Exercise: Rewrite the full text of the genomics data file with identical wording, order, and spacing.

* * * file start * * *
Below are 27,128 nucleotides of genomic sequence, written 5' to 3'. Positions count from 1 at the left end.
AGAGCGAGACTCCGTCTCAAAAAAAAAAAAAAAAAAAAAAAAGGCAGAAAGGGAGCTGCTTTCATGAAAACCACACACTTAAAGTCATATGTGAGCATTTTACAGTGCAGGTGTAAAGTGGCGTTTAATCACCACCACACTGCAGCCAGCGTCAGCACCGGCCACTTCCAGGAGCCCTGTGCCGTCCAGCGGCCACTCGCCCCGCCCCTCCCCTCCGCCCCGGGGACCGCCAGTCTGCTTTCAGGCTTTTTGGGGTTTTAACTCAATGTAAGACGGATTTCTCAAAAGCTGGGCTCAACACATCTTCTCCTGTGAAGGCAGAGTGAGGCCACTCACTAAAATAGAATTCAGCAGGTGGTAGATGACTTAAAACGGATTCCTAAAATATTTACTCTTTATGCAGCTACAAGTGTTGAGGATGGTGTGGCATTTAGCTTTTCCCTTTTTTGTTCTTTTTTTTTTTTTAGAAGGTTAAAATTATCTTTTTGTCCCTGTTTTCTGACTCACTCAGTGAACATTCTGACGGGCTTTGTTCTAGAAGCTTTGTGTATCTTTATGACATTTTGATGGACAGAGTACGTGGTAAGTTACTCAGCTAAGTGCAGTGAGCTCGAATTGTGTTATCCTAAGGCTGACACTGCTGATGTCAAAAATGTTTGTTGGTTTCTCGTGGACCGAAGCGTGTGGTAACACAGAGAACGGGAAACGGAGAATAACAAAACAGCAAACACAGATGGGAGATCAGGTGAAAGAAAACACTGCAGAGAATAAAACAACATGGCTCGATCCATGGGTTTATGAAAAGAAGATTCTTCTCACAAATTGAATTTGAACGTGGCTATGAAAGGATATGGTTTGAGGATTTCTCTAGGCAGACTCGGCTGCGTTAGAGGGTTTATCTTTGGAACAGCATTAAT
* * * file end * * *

Below are 27,128 nucleotides of genomic sequence, written 5' to 3'. Positions count from 1 at the left end.
AGAGCGAGACTCCGTCTCAAAAAAAAAAAAAAAAAAAAAAAAGGCAGAAAGGGAGCTGCTTTCATGAAAACCACACACTTAAAGTCATATGTGAGCATTTTACAGTGCAGGTGTAAAGTGGCGTTTAATCACCACCACACTGCAGCCAGCGTCAGCACCGGCCACTTCCAGGAGCCCTGTGCCGTCCAGCGGCCACTCGCCCCGCCCCTCCCCTCCGCCCCGGGGACCGCCAGTCTGCTTTCAGGCTTTTTGGGGTTTTAACTCAATGTAAGACGGATTTCTCAAAAGCTGGGCTCAACACATCTTCTCCTGTGAAGGCAGAGTGAGGCCACTCACTAAAATAGAATTCAGCAGGTGGTAGATGACTTAAAACGGATTCCTAAAATATTTACTCTTTATGCAGCTACAAGTGTTGAGGATGGTGTGGCATTTAGCTTTTCCCTTTTTTGTTCTTTTTTTTTTTTTAGAAGGTTAAAATTATCTTTTTGTCCCTGTTTTCTGACTCACTCAGTGAACATTCTGACGGGCTTTGTTCTAGAAGCTTTGTGTATCTTTATGACATTTTGATGGACAGAGTACGTGGTAAGTTACTCAGCTAAGTGCAGTGAGCTCGAATTGTGTTATCCTAAGGCTGACACTGCTGATGTCAAAAATGTTTGTTGGTTTCTCGTGGACCGAAGCGTGTGGTAACACAGAGAACGGGAAACGGAGAATAACAAAACAGCAAACACAGATGGGAGATCAGGTGAAAGAAAACACTGCAGAGAATAAAACAACATGGCTCGATCCATGGGTTTATGAAAAGAAGATTCTTCTCACAAATTGAATTTGAACGTGGCTATGAAAGGATATGGTTTGAGGATTTCTCTAGGCAGACTCGGCTGCGTTAGAGGGTTTATCTTTGGAACAGCATTAAT